Not only are hundreds of parents home schooling their children, but they’re now teaming up to enhance this kind of education in a kind of shared educational system called a co-op. It's designed to help parents and their children experience more outside their realm of teachable material. The topics are varied and don't have to strictly stick with core curriculum subjects.
Sarah McKay helped to organize a co-op of nineteen families in Salt Lake County. About 80 students drive between five different homes for Spanish, choir and Shakespeare classes along with courses like math, reading and science.
McKay says her children can spend ten hours a day learning. “I wouldn’t have it any other way,” she said.
“We get to be in charge of their education. We can get ideas about what they want to be doing everyday. They can follow their passions if they want and need to,” she said.
Homeschool co-ops are forming all over Utah as the homeschooling trend continues to grow, but how do these students stack up to their public school peers?
ABC 4’s Noah Bond too the question to three students in McKay’s homeschool co-op.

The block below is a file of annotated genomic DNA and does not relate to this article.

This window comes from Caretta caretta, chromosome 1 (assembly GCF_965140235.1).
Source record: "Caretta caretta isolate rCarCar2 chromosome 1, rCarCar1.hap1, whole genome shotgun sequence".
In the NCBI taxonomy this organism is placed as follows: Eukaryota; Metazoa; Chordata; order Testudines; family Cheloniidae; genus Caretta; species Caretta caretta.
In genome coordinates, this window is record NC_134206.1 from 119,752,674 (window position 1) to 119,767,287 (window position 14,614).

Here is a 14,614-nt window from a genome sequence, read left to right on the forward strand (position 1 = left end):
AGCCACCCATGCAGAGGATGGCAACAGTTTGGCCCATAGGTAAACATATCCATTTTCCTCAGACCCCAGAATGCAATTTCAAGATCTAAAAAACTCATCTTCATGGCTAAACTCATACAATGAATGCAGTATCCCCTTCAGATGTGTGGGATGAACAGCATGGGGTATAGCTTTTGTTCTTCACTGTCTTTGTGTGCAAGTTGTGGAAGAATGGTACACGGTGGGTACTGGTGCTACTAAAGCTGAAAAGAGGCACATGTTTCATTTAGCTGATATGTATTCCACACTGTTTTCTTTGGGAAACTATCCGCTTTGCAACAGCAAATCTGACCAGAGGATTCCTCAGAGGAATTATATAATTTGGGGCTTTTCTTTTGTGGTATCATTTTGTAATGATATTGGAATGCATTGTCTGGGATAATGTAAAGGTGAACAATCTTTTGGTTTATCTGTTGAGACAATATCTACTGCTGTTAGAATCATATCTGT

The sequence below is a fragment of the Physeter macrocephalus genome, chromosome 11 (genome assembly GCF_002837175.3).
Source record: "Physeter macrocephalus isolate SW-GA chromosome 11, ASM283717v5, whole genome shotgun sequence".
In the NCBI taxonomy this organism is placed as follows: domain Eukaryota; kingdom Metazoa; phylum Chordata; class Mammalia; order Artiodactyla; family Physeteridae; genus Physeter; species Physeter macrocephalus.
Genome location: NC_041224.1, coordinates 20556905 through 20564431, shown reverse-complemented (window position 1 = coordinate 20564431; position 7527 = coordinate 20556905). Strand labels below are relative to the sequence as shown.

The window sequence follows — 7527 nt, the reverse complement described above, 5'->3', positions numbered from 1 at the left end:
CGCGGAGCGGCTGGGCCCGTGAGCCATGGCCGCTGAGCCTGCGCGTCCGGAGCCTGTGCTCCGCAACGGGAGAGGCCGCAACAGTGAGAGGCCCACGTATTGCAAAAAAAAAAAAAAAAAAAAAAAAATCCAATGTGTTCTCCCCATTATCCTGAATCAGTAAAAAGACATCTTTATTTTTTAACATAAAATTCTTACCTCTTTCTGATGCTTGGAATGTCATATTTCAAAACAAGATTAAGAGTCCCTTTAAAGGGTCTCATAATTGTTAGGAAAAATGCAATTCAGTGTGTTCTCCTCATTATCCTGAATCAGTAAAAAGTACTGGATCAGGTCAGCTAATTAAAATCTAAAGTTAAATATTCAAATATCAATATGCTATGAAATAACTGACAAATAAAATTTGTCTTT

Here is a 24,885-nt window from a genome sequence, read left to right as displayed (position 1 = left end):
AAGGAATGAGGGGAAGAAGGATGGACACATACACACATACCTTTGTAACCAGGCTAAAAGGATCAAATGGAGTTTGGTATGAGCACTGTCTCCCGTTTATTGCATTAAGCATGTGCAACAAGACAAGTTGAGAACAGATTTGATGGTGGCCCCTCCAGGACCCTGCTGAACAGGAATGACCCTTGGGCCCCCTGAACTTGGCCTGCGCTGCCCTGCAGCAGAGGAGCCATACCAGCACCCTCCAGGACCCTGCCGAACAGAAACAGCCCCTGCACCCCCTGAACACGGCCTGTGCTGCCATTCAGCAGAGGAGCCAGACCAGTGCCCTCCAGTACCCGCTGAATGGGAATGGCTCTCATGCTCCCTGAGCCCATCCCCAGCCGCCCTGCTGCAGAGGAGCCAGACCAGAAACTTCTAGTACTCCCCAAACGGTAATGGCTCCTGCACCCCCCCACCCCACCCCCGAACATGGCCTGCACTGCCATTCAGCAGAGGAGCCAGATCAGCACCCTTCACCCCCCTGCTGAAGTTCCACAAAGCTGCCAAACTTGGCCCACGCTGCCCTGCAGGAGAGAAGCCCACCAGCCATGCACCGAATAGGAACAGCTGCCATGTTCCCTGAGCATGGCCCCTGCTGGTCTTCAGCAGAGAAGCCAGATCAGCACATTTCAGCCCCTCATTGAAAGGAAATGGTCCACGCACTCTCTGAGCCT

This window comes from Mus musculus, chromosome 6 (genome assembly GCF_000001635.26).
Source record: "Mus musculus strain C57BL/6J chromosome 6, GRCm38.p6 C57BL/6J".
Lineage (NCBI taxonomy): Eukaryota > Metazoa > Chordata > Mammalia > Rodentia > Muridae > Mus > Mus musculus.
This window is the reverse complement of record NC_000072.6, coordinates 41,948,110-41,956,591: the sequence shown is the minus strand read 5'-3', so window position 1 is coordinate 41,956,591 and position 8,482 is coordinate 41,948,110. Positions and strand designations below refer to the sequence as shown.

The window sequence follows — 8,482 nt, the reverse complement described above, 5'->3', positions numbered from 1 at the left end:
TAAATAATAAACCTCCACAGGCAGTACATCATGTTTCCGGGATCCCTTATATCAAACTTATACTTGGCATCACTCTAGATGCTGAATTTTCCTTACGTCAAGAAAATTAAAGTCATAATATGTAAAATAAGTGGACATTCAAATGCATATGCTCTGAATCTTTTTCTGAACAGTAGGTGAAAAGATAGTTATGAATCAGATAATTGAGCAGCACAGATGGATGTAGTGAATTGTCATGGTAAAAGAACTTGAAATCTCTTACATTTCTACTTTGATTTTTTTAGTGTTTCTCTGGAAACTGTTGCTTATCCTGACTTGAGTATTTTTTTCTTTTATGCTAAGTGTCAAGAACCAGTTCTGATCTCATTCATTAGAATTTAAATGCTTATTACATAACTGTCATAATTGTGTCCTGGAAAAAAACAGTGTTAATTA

“I’m dyslexic so I can’t read quiet at my level so I’m maybe a little below them, but I love homeschool and think I’m right there with them,” said Jared Tew.
“I feel like I excel a little bit than more kids at school because I have more freedom and options,” said Kaylee Bringhurst.
“I don’t know if my math level really stacks up to them as much, but with other subjects like writing I hope I can get better than them,” said Caden McKay.
Numerous studies published on the internet tout homeschooled children score higher on standardized tests than their public school peers, but obviously each student and the environment they’re placed in will develop different results. .
Many homeschooled children do not earn a high school diploma. They must rely on standardized tests like the ACT to gain entrance into a University.
Scores for homeschooled students must be higher than their public school peers.